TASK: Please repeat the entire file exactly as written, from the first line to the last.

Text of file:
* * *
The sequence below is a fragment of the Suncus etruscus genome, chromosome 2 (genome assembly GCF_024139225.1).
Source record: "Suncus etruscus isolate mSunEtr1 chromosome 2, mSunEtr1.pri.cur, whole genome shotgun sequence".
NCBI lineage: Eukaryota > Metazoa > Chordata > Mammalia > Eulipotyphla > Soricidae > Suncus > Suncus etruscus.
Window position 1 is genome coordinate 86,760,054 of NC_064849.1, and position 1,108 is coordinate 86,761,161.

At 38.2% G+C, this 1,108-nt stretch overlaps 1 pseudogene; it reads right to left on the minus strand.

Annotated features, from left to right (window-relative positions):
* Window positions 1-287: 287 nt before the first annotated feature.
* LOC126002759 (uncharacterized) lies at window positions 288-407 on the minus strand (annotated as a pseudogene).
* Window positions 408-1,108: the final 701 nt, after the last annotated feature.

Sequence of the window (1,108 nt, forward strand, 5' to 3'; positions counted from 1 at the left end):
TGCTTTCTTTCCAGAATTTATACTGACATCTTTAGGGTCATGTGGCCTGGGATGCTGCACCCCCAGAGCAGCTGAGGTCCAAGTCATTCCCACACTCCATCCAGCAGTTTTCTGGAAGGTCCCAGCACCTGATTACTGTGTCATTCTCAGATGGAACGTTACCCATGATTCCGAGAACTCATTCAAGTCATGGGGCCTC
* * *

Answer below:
The sequence below is a fragment of the Suncus etruscus genome, chromosome 2 (genome assembly GCF_024139225.1).
Source record: "Suncus etruscus isolate mSunEtr1 chromosome 2, mSunEtr1.pri.cur, whole genome shotgun sequence".
NCBI lineage: Eukaryota > Metazoa > Chordata > Mammalia > Eulipotyphla > Soricidae > Suncus > Suncus etruscus.
Window position 1 is genome coordinate 86,760,054 of NC_064849.1, and position 1,108 is coordinate 86,761,161.

At 38.2% G+C, this 1,108-nt stretch overlaps 1 pseudogene; it reads right to left on the minus strand.

Annotated features, from left to right (window-relative positions):
* Window positions 1-287: 287 nt before the first annotated feature.
* LOC126002759 (uncharacterized) lies at window positions 288-407 on the minus strand (annotated as a pseudogene).
* Window positions 408-1,108: the final 701 nt, after the last annotated feature.

Sequence of the window (1,108 nt, forward strand, 5' to 3'; positions counted from 1 at the left end):
TGCTTTCTTTCCAGAATTTATACTGACATCTTTAGGGTCATGTGGCCTGGGATGCTGCACCCCCAGAGCAGCTGAGGTCCAAGTCATTCCCACACTCCATCCAGCAGTTTTCTGGAAGGTCCCAGCACCTGATTACTGTGTCATTCTCAGATGGAACGTTACCCATGATTCCGAGAACTCATTCAAGTCATGGGGCCTC